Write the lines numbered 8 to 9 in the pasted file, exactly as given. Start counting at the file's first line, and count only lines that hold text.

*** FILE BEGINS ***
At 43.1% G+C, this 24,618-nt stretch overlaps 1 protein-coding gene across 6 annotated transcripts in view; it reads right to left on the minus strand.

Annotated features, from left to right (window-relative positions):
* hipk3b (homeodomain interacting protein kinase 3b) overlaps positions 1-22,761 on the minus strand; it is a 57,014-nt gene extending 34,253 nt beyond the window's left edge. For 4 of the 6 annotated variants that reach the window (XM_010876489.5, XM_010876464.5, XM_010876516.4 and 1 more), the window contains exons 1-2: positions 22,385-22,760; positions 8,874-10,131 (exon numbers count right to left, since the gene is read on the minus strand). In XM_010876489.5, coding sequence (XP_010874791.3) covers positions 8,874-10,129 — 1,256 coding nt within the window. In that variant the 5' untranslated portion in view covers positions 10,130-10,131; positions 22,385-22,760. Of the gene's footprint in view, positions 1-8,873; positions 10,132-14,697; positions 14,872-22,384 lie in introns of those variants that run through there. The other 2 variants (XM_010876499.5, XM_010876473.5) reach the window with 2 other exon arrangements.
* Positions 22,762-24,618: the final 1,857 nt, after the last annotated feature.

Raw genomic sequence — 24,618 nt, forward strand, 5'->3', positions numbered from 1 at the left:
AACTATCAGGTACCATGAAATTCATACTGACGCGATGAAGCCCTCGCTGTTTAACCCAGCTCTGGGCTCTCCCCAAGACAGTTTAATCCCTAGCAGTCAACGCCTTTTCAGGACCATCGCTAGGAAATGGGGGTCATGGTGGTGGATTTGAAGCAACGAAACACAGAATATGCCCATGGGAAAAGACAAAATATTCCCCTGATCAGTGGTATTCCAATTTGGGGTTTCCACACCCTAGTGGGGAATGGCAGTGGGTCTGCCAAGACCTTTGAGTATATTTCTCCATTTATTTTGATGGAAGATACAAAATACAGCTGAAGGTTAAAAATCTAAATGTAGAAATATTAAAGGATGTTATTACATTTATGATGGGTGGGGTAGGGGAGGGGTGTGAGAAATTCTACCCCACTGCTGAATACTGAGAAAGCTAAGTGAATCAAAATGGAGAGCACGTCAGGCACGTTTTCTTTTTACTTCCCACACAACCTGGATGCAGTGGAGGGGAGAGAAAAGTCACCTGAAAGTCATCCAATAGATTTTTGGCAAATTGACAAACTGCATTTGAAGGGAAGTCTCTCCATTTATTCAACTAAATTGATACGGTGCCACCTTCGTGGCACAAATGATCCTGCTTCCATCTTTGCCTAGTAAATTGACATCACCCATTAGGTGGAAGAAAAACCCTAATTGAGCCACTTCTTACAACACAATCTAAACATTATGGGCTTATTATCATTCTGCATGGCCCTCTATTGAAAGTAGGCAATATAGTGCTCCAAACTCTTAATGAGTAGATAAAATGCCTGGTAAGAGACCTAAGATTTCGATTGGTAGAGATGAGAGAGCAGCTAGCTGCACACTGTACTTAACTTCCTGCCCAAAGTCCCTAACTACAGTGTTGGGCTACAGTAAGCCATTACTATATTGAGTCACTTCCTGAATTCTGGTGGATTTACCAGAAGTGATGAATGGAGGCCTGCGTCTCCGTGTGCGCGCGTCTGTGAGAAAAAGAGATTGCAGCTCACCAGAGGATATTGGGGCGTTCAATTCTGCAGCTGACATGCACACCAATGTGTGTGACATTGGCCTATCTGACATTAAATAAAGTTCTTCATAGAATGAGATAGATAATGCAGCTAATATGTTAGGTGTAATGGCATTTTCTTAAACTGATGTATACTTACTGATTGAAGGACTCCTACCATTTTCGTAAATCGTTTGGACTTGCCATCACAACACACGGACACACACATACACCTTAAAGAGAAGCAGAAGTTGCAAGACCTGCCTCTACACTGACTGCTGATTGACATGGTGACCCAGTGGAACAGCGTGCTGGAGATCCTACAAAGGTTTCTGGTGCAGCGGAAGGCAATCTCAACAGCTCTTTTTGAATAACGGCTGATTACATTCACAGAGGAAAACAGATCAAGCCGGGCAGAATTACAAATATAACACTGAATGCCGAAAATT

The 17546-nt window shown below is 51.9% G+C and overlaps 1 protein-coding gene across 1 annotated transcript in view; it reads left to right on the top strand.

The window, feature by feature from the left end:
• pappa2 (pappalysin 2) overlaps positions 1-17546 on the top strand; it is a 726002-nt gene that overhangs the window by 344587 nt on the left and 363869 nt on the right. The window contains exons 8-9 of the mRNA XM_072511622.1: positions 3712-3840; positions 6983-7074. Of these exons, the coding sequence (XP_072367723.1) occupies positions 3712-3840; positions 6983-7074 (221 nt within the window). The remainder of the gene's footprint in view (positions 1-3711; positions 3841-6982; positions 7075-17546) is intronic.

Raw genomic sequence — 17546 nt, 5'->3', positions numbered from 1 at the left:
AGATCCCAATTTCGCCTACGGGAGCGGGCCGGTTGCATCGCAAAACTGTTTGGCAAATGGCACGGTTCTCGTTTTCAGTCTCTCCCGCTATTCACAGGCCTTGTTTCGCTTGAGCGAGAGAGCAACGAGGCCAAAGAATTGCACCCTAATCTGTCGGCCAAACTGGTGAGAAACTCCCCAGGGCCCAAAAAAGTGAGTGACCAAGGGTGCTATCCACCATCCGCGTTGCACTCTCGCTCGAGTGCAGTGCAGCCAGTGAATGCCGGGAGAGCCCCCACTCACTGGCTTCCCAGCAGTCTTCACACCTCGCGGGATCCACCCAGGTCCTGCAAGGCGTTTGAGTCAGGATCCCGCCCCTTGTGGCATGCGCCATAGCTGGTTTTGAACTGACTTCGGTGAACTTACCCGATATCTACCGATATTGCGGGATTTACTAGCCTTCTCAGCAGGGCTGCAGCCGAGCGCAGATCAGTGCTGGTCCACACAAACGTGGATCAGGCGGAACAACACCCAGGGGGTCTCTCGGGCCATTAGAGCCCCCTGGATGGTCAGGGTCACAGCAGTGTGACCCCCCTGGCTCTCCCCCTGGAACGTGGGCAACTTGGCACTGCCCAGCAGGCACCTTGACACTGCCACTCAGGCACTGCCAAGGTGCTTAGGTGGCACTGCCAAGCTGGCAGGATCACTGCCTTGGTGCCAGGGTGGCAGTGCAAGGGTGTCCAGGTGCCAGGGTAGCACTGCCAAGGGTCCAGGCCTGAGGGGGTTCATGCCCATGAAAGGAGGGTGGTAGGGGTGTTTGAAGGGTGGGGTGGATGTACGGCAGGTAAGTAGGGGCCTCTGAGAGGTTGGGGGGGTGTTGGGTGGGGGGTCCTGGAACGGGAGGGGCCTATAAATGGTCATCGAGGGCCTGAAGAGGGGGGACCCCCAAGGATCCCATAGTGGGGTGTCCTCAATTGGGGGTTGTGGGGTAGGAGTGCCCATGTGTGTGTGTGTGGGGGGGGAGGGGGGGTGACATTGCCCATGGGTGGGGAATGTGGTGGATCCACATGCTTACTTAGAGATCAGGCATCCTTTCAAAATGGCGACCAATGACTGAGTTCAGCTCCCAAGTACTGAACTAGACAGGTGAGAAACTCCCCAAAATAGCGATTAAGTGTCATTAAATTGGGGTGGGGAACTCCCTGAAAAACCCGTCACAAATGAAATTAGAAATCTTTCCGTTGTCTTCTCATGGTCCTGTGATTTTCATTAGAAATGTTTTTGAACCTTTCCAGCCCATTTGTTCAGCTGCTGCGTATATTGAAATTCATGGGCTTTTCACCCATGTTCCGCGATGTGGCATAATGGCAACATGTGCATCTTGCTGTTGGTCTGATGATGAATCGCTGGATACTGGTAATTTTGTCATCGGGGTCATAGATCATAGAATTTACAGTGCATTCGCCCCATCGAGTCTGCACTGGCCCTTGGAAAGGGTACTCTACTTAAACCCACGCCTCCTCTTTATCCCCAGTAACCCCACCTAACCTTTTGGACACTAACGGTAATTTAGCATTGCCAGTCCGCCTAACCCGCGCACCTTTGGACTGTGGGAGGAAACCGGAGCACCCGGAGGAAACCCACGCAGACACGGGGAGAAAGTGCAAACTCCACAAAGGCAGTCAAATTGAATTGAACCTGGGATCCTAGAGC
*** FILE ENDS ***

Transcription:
The window, feature by feature from the left end:
• pappa2 (pappalysin 2) overlaps positions 1-17546 on the top strand; it is a 726002-nt gene that overhangs the window by 344587 nt on the left and 363869 nt on the right. The window contains exons 8-9 of the mRNA XM_072511622.1: positions 3712-3840; positions 6983-7074. Of these exons, the coding sequence (XP_072367723.1) occupies positions 3712-3840; positions 6983-7074 (221 nt within the window). The remainder of the gene's footprint in view (positions 1-3711; positions 3841-6982; positions 7075-17546) is intronic.